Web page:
Content tagged with Consumer Electronics
posted in March 2014
Slideshow: More Seismic Shifts in 3D Printing Materials
Engineering Materials 3/27/2014
This is the fourth blog in an occasional series on 3D printing and additive manufacturing. This time, we'll tell you about architects 3D printing with ice and marble, some firsts in 3D printing titanium, and a university R&D team with a faster way to print multimaterial objects.
Shrimp Shells Make Compostable, Moldable Bioplastic
Engineering Materials 3/18/2014
Wyss Institute researchers at Harvard have created a low-cost, biodegradable plastic made from shrimp shells that can be used to mass-produce 3D compostable consumer goods, using injection molding or casting processes.
3D-Printed Wood – Really!
Engineering Materials 3/17/2014
Does it sound like magic? It's not. You can 3D-print with wood filaments right now, using a choice of colors and filament widths. Objects made from these materials range from things resembling plastic or lumber to stunningly beautiful art pieces that look just like the real thing.
Hum Bars Hampered the TV Screens
Sherlock Ohms 3/7/2014
Sherlock Ohms highlights stories told by engineers who have used their deductive reasoning and technical prowess to troubleshoot and solve the most perplexing engineering mysteries.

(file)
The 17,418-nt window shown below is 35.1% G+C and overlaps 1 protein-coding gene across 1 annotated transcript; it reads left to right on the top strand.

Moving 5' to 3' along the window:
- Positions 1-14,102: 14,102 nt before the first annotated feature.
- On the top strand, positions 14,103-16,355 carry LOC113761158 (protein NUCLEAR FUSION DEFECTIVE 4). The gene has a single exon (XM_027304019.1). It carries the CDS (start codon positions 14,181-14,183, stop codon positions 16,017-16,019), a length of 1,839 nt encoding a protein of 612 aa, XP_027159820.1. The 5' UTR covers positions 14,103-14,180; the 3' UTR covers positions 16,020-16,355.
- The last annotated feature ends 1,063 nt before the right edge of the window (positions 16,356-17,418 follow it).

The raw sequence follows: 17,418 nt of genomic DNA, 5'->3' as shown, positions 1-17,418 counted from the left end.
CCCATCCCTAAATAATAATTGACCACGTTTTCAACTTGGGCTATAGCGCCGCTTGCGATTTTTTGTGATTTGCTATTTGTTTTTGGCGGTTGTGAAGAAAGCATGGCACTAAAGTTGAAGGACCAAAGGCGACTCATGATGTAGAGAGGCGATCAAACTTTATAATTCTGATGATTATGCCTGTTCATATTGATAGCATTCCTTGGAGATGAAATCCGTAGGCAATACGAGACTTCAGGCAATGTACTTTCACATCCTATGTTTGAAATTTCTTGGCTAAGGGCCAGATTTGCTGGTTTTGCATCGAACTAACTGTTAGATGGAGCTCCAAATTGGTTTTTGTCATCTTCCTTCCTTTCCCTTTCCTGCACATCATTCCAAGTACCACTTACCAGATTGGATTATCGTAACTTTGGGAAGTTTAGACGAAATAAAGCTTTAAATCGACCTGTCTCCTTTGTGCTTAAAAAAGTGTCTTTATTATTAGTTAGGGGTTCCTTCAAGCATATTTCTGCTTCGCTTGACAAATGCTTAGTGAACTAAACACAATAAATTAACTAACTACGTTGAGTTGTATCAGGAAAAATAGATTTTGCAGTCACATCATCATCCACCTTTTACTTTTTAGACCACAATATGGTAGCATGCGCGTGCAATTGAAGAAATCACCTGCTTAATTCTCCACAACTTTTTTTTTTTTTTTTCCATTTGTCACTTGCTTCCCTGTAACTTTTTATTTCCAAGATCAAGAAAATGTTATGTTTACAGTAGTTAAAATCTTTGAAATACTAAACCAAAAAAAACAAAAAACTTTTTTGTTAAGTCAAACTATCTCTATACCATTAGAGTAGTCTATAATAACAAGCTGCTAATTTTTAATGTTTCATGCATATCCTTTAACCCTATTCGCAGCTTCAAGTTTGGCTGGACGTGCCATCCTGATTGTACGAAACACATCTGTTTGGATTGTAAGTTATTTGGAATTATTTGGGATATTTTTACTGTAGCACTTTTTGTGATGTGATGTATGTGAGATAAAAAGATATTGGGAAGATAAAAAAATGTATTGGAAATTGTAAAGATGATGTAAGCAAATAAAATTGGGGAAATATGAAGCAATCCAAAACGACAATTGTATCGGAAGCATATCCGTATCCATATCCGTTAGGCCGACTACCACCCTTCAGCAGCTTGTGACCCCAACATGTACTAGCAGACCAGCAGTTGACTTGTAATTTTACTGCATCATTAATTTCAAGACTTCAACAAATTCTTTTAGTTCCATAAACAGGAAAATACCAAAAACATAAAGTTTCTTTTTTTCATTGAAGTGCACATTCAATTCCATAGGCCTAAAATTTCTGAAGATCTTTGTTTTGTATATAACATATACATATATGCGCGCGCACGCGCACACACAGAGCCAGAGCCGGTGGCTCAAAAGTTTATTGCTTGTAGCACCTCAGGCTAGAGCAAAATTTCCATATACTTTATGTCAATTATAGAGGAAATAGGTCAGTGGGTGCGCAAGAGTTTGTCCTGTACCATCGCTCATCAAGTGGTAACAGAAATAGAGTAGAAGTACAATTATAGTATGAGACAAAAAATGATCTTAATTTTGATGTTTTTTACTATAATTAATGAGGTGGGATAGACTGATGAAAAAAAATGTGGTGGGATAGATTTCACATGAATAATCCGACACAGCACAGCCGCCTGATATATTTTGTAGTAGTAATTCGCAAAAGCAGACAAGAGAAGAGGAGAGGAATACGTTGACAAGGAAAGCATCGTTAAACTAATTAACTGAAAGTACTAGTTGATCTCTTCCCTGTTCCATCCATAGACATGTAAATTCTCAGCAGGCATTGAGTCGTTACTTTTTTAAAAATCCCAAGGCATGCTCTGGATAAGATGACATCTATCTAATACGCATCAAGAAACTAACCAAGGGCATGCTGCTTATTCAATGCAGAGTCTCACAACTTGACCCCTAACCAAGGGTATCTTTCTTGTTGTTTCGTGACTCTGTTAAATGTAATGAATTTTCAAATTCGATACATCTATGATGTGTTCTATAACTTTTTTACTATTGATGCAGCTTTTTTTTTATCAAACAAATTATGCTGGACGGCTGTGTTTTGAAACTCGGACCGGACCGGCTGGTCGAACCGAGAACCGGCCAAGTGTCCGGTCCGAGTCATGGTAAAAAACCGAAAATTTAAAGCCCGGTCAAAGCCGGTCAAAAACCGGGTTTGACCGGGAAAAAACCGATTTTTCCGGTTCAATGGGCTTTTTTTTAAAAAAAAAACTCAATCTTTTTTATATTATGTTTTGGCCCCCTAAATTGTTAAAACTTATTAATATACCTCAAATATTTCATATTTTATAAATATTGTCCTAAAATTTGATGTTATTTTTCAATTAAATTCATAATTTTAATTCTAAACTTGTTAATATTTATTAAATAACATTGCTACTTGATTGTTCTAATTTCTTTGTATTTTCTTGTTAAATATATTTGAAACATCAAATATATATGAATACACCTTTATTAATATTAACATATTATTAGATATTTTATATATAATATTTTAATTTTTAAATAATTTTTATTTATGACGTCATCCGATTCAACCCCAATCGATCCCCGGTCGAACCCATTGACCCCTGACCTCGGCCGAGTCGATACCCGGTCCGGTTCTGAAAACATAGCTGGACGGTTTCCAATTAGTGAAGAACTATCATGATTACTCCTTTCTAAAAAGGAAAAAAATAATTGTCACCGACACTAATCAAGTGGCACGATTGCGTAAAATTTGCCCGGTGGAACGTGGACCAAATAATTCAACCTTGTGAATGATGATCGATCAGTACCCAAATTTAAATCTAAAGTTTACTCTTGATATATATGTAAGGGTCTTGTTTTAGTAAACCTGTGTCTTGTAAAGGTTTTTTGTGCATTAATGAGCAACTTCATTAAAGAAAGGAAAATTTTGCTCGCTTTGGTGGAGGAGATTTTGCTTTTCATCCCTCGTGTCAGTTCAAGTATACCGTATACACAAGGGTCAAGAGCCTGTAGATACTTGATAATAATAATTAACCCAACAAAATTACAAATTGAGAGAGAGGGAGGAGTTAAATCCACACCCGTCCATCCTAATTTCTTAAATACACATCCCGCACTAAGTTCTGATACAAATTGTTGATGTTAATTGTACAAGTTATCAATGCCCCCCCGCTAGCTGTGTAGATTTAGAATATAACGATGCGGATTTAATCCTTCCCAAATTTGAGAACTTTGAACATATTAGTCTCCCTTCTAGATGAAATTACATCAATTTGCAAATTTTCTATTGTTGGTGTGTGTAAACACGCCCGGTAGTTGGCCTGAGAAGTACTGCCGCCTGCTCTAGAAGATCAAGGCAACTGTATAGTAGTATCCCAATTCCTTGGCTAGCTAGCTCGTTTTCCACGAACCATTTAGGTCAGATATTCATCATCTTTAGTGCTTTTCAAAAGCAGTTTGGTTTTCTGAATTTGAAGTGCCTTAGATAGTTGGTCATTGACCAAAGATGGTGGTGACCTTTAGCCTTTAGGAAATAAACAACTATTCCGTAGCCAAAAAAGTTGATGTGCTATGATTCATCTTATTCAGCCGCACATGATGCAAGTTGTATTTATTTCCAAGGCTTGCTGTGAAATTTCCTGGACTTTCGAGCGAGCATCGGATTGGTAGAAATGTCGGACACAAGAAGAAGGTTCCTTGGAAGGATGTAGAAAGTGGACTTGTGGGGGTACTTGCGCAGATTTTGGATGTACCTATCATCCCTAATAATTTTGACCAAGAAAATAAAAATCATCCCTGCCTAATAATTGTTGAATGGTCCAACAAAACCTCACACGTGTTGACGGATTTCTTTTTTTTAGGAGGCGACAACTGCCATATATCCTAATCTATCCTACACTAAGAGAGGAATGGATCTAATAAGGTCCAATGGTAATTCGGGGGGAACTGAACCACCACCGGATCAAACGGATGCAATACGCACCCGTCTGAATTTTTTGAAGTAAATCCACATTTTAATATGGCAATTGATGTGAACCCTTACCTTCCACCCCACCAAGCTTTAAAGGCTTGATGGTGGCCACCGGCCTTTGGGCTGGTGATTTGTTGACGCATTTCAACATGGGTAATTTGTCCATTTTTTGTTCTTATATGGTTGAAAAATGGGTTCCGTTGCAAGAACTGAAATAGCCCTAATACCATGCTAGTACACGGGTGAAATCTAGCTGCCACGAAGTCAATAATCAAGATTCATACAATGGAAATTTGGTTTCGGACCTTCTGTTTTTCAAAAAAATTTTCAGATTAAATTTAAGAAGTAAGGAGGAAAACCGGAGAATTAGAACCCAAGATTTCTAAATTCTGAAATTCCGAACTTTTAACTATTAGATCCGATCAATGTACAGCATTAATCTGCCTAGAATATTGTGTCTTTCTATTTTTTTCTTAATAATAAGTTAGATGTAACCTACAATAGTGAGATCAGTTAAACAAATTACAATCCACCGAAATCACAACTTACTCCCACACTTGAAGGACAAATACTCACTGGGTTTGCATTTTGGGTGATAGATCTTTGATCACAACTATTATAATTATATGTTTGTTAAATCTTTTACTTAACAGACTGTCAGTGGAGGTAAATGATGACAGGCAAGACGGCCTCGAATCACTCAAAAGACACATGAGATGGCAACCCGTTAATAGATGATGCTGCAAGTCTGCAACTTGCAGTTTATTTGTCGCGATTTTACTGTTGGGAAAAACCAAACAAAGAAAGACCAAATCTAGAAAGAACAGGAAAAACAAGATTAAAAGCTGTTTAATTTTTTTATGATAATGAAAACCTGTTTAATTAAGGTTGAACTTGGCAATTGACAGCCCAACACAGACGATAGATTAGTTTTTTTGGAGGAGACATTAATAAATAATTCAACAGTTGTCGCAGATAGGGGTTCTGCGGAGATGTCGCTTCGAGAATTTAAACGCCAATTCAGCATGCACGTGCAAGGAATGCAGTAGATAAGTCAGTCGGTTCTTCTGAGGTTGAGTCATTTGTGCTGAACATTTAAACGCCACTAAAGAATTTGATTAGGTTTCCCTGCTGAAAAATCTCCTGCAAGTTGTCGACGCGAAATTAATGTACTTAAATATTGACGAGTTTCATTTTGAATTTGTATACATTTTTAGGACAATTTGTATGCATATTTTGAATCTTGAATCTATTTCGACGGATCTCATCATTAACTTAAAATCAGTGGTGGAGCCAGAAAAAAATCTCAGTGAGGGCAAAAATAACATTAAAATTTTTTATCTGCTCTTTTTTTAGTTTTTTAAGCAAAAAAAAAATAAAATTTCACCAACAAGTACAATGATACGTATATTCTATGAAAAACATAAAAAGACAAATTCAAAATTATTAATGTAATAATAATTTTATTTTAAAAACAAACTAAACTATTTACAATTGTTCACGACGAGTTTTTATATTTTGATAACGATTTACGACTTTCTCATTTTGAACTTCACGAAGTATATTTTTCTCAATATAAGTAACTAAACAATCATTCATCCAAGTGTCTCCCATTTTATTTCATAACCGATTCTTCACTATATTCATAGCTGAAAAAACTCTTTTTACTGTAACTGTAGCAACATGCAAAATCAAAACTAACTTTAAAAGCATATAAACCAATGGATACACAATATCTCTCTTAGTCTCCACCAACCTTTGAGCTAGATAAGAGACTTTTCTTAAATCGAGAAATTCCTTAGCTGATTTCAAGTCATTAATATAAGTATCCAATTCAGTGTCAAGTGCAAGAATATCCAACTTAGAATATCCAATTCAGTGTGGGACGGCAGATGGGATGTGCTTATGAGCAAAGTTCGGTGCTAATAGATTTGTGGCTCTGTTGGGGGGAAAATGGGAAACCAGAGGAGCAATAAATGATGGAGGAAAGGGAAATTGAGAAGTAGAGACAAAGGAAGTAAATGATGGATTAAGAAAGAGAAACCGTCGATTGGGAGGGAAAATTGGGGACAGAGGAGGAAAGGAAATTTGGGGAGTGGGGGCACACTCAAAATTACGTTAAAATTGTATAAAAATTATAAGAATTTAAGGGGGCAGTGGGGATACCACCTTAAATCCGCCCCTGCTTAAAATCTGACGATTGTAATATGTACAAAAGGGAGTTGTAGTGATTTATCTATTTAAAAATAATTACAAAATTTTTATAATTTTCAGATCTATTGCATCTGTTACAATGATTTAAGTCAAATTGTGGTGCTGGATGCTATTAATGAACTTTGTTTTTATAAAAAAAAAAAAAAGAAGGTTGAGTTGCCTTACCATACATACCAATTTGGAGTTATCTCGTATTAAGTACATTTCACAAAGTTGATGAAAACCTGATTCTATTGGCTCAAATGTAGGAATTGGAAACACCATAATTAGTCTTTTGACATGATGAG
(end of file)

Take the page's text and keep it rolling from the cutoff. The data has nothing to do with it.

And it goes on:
These new 3D-printing technologies and printers include some that are truly boundary-breaking: a sophisticated new sub-$10,000, 10-plus materials bioprinter, the first industrial-strength silicone 3D-printing service, and a clever twist on 3D printing and thermoforming for making high-quality realistic models.
Ear-based heart-rate monitoring gained momentum recently, as sensor maker Valencell Inc. announced it has licensed its biometric earpiece technology to Samsung Electronics Co. Ltd for use in so-called “hearable devices.”
Cyber criminals have taken to hiding in common CMS platforms such as Wordpress, Joomla, and Drupal.
In the war for consumer dollars, Apple needs another win. But is the rumored Apple Car too far of a reach for the iPhone giant?
A biohacker has prototyped a novel solution to smart guns -- implanting gun owners with RFID implants so only they can fire them.
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